Bike-Riding Ability May Distinguish 'Atypical' Parkinson's
For accurate diagnosis, doctors should ask about bicycling, researchers say
THURSDAY, Jan. 6, 2011 (HealthDay News) -- The ability to ride a bicycle can determine whether a patient has atypical or "regular" Parkinson's disease, according to researchers in the Netherlands.
Dr. Bastiaan R. Bloem and colleagues used brain imaging and other tests to assess 45 patients with Parkinson's disease and 66 with atypical Parkinsonism. The patients were also asked if they could still ride a bicycle. Only two (4 percent) of those with regular Parkinson's said they could no longer ride, compared with 34 (52 percent) of those with atypical Parkinsonism.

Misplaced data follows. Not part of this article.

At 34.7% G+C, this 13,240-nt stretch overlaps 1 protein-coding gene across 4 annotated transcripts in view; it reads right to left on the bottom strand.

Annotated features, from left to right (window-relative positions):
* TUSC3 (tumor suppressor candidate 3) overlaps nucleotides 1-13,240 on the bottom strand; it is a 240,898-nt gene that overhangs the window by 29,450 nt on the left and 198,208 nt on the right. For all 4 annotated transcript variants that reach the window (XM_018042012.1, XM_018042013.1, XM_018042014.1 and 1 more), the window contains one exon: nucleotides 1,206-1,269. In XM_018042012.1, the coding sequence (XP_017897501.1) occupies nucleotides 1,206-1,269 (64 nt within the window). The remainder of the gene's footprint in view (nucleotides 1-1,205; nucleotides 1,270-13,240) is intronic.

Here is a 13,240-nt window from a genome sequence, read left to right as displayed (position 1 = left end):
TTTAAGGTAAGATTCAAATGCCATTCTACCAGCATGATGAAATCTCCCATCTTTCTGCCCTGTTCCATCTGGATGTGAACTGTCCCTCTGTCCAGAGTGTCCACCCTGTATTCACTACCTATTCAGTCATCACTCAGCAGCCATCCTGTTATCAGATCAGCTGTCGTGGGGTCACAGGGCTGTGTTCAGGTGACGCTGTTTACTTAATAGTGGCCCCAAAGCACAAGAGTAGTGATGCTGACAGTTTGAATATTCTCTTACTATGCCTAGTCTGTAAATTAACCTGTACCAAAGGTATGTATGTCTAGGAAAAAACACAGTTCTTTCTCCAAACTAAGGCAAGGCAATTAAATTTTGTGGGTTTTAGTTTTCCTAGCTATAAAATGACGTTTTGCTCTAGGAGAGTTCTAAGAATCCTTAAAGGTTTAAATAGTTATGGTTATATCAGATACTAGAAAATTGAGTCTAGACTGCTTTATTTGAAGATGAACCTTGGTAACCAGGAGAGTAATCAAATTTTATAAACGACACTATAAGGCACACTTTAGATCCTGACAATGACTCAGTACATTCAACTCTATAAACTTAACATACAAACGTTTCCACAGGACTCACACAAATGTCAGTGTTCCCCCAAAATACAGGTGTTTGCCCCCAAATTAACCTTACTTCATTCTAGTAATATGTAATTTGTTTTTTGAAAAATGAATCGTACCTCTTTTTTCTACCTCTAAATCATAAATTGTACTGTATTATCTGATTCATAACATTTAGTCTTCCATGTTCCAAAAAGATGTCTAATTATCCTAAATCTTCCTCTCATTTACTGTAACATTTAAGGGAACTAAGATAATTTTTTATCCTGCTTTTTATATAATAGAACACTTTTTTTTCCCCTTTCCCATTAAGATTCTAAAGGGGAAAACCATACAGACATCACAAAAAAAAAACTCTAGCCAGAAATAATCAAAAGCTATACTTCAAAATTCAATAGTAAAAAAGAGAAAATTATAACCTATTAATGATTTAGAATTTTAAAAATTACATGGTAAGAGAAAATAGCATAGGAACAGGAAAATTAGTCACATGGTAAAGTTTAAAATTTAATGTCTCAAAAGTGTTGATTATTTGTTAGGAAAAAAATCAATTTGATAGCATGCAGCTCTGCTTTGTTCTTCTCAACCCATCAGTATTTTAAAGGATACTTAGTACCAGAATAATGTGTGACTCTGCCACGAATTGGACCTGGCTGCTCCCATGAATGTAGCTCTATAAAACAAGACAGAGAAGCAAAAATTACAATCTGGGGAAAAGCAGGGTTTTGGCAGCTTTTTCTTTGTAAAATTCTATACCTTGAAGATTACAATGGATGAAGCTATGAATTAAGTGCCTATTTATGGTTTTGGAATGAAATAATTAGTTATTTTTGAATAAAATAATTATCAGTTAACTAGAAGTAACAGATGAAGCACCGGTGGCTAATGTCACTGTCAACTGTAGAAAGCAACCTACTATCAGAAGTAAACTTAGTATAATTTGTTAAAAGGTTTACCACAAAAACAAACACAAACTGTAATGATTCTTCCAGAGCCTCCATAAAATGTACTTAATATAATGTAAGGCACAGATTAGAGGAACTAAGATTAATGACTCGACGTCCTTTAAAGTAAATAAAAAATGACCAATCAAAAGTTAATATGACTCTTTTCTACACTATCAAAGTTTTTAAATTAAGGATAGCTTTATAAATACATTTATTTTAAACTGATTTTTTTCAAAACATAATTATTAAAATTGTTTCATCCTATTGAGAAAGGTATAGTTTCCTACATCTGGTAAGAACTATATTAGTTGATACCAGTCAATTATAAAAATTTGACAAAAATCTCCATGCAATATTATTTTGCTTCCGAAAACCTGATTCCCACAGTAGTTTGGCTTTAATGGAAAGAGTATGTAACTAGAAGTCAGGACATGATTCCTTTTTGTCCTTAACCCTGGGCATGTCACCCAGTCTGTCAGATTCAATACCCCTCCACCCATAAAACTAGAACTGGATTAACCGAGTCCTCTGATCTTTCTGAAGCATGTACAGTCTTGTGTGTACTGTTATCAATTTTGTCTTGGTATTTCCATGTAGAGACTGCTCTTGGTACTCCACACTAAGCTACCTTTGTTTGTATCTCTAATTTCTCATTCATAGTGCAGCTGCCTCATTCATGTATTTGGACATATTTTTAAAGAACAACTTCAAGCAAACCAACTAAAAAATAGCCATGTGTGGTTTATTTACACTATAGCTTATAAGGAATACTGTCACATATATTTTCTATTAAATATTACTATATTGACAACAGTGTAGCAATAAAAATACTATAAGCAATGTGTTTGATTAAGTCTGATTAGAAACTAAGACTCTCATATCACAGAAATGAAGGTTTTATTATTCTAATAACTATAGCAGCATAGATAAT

The researchers found that asking patients if they could still ride a bike had better diagnostic value than the tests. This suggests that asking about bike-riding could save money and reduce the burden for patients, said the researchers at the Parkinson Center Nijmegen.
The research is described in a letter published in the Jan. 7 issue of The Lancet.
"Cycling requires a highly coordinated interplay between balance, coordination, and rhythmic pedaling of the legs," they wrote in a journal news release. "This skilled task is probably sensitive to subtle problems with balance or coordination, caused by the more extensive extranigral pathology in atypical Parkinsonism. Simply asking about cycling abilities could be added to the list of red flags that can assist clinicians in their early differential diagnosis of Parkinsonism."
We Move has more about Parkinson's disease.